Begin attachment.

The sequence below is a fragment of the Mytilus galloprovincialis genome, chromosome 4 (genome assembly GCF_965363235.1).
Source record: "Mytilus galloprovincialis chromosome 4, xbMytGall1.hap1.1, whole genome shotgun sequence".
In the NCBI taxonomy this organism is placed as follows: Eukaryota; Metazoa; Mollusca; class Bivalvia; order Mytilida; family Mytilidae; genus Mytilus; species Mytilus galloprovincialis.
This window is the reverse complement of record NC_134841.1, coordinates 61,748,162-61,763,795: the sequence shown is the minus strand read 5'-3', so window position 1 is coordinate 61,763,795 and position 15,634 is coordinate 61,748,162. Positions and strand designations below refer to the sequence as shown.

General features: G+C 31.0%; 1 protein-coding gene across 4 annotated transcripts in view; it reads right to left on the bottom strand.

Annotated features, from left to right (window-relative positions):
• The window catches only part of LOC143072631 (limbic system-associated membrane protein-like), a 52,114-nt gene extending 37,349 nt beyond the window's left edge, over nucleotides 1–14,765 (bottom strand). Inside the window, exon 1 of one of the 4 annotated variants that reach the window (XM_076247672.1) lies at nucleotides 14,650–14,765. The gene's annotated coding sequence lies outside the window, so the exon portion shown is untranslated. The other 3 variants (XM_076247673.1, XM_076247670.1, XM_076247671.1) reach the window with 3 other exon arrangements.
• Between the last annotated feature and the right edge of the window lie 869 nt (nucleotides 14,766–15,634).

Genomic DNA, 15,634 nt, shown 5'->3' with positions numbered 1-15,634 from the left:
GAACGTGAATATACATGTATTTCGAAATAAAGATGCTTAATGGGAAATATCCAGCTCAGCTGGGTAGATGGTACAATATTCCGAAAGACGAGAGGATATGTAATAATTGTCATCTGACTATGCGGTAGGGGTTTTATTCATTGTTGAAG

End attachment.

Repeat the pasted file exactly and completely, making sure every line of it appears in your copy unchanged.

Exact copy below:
The sequence below is a fragment of the Mytilus galloprovincialis genome, chromosome 4 (genome assembly GCF_965363235.1).
Source record: "Mytilus galloprovincialis chromosome 4, xbMytGall1.hap1.1, whole genome shotgun sequence".
In the NCBI taxonomy this organism is placed as follows: Eukaryota; Metazoa; Mollusca; class Bivalvia; order Mytilida; family Mytilidae; genus Mytilus; species Mytilus galloprovincialis.
This window is the reverse complement of record NC_134841.1, coordinates 61,748,162-61,763,795: the sequence shown is the minus strand read 5'-3', so window position 1 is coordinate 61,763,795 and position 15,634 is coordinate 61,748,162. Positions and strand designations below refer to the sequence as shown.

General features: G+C 31.0%; 1 protein-coding gene across 4 annotated transcripts in view; it reads right to left on the bottom strand.

Annotated features, from left to right (window-relative positions):
• The window catches only part of LOC143072631 (limbic system-associated membrane protein-like), a 52,114-nt gene extending 37,349 nt beyond the window's left edge, over nucleotides 1–14,765 (bottom strand). Inside the window, exon 1 of one of the 4 annotated variants that reach the window (XM_076247672.1) lies at nucleotides 14,650–14,765. The gene's annotated coding sequence lies outside the window, so the exon portion shown is untranslated. The other 3 variants (XM_076247673.1, XM_076247670.1, XM_076247671.1) reach the window with 3 other exon arrangements.
• Between the last annotated feature and the right edge of the window lie 869 nt (nucleotides 14,766–15,634).

Genomic DNA, 15,634 nt, shown 5'->3' with positions numbered 1-15,634 from the left:
GAACGTGAATATACATGTATTTCGAAATAAAGATGCTTAATGGGAAATATCCAGCTCAGCTGGGTAGATGGTACAATATTCCGAAAGACGAGAGGATATGTAATAATTGTCATCTGACTATGCGGTAGGGGTTTTATTCATTGTTGAAG